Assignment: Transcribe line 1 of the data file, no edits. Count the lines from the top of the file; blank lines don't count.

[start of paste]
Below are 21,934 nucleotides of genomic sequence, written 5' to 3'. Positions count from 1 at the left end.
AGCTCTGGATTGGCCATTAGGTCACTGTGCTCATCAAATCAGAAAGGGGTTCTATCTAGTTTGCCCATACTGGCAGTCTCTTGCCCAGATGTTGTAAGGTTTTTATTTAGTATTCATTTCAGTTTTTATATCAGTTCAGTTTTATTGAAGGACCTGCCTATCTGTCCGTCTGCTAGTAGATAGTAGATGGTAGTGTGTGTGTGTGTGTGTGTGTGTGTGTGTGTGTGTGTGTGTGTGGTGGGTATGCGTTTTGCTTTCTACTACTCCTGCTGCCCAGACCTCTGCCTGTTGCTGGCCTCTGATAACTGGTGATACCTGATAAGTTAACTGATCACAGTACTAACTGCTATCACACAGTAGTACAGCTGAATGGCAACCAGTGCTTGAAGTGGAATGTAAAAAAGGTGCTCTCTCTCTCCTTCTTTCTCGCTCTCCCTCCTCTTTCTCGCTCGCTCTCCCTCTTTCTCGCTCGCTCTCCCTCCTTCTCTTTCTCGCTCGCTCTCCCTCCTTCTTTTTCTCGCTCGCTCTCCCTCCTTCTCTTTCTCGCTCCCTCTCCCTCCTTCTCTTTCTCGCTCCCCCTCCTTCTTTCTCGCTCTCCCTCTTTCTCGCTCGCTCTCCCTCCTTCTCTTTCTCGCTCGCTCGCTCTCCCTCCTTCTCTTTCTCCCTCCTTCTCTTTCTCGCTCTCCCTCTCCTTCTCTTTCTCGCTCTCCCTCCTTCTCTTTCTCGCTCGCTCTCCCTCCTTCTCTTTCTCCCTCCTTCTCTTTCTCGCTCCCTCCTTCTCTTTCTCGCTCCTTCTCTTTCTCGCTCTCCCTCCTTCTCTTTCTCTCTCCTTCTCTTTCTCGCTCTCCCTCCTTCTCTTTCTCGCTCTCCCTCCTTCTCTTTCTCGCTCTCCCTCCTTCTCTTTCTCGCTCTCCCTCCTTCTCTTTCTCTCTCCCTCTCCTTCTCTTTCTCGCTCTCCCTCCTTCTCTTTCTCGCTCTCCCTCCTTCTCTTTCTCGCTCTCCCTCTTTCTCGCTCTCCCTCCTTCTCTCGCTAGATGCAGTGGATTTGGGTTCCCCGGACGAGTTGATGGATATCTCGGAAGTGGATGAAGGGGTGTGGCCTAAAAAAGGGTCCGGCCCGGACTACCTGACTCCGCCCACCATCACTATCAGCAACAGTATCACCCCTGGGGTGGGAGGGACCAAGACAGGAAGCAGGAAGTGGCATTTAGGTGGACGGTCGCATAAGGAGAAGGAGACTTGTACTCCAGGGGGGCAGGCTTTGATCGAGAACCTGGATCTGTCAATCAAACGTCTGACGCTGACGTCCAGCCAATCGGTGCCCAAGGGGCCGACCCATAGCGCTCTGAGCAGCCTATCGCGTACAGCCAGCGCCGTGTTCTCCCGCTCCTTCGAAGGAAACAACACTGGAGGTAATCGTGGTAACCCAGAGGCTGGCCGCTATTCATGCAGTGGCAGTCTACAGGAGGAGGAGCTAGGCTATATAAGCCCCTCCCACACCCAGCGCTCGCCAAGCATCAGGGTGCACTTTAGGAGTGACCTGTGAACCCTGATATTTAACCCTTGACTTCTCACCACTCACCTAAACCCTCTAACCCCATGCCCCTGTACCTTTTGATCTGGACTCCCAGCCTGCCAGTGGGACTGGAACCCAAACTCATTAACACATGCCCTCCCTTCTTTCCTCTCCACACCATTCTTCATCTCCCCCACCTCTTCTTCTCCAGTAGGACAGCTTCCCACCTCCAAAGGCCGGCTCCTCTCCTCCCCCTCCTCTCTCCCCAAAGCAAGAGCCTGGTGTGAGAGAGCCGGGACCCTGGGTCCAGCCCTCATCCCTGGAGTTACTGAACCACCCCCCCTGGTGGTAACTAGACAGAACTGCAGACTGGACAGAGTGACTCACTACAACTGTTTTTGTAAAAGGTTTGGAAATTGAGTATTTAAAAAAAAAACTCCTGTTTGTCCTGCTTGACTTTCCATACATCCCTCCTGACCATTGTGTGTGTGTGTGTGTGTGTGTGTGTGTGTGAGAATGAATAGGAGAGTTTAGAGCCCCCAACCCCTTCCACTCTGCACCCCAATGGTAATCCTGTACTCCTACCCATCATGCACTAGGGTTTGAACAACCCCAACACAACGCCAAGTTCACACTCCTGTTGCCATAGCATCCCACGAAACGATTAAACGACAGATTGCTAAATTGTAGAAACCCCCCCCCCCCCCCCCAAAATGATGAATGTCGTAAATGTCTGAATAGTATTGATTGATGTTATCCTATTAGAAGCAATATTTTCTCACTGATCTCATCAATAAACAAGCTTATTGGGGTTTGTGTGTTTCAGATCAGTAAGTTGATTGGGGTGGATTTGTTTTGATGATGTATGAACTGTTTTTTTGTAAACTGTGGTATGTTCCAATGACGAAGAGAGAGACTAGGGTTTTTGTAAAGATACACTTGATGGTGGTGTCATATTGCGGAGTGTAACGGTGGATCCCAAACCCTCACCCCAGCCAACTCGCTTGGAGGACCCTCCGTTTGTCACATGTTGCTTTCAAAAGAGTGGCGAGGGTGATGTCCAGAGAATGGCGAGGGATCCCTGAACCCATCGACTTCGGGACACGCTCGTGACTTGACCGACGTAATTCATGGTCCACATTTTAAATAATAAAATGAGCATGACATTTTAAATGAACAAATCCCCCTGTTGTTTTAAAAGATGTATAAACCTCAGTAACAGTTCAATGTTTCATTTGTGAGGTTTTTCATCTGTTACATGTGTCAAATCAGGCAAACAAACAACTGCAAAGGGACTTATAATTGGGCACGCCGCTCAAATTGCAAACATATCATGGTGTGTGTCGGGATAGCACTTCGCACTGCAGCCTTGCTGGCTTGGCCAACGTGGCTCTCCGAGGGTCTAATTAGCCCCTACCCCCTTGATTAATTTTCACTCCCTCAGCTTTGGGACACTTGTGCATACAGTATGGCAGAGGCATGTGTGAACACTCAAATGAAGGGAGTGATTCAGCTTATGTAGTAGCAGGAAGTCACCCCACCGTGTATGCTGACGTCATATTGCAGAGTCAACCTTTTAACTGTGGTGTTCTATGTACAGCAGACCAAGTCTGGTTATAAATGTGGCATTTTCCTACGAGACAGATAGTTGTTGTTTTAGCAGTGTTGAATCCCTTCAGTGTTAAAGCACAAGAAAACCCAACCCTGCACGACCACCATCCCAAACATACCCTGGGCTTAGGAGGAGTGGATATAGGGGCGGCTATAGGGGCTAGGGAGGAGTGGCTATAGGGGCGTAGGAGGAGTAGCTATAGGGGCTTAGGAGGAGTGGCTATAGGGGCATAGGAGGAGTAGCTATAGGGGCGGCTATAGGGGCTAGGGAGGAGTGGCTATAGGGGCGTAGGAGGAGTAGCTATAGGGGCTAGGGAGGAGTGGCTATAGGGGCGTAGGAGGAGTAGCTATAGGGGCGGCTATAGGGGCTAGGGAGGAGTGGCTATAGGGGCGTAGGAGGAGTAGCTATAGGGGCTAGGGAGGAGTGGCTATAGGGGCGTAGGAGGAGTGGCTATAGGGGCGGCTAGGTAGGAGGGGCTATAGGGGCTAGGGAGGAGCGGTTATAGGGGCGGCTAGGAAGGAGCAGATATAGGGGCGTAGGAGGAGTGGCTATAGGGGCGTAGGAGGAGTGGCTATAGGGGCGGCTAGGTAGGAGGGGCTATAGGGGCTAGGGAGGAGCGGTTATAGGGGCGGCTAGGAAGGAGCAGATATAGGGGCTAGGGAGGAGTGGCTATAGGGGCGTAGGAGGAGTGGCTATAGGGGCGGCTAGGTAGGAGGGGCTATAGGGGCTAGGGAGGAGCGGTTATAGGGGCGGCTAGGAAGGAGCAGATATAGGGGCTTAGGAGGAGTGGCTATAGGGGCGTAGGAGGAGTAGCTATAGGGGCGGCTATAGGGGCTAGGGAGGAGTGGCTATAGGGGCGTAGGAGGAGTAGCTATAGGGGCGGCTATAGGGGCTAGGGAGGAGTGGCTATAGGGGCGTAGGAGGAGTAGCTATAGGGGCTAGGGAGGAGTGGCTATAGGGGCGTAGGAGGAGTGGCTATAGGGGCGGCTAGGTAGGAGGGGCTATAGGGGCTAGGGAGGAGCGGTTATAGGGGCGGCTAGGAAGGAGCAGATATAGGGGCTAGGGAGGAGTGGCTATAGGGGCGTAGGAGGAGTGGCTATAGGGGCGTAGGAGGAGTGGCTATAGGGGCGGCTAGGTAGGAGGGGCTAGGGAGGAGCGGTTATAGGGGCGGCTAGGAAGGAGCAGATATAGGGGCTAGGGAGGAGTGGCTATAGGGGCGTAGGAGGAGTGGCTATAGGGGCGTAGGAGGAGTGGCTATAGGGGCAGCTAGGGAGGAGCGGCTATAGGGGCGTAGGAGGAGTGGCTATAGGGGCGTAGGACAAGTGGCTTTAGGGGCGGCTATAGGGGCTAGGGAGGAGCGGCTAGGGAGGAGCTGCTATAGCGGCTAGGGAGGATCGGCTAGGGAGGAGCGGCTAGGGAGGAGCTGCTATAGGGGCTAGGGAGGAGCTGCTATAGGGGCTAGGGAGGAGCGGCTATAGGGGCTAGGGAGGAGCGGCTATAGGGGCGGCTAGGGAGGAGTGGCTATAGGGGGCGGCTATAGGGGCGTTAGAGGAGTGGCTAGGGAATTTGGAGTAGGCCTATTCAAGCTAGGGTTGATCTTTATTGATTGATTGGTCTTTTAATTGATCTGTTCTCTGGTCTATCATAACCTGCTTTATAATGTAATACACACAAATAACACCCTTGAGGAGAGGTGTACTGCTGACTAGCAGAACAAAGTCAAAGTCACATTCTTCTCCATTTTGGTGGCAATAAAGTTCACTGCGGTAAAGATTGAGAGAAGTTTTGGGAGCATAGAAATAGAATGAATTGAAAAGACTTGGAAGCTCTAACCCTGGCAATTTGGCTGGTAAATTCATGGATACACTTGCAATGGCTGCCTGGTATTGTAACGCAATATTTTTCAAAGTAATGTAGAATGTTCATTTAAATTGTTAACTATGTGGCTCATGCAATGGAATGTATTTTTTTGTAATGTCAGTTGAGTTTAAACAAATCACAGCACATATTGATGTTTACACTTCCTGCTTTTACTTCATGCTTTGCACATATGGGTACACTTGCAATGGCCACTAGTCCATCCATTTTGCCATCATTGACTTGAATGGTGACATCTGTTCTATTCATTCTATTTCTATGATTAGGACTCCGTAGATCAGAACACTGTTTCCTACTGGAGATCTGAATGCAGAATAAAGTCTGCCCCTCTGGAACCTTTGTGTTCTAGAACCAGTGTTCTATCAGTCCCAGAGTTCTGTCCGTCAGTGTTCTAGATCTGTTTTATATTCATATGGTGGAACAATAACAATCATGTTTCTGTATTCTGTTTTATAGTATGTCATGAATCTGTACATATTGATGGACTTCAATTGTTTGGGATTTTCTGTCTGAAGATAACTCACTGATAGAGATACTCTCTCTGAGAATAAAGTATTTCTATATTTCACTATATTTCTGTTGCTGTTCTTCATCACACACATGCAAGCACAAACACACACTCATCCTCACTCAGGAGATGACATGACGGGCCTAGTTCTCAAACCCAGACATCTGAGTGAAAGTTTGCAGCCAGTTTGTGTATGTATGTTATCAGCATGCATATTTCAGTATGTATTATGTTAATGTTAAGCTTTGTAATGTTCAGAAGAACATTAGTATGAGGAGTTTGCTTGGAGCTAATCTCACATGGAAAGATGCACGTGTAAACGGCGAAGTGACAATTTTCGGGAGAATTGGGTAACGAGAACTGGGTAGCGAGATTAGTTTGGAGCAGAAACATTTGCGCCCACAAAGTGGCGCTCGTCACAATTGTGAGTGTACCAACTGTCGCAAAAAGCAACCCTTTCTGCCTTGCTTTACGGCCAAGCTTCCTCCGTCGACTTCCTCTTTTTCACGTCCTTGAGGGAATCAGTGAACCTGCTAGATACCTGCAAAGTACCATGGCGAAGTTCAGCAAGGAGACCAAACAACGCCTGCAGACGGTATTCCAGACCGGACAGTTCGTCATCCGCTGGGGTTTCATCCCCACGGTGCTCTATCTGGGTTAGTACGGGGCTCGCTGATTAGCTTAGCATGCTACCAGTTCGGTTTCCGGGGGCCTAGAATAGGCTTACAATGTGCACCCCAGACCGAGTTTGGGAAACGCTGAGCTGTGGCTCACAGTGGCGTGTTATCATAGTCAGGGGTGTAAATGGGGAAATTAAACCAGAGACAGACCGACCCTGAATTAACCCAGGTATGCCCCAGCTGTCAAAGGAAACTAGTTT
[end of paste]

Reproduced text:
Below are 21,934 nucleotides of genomic sequence, written 5' to 3'. Positions count from 1 at the left end.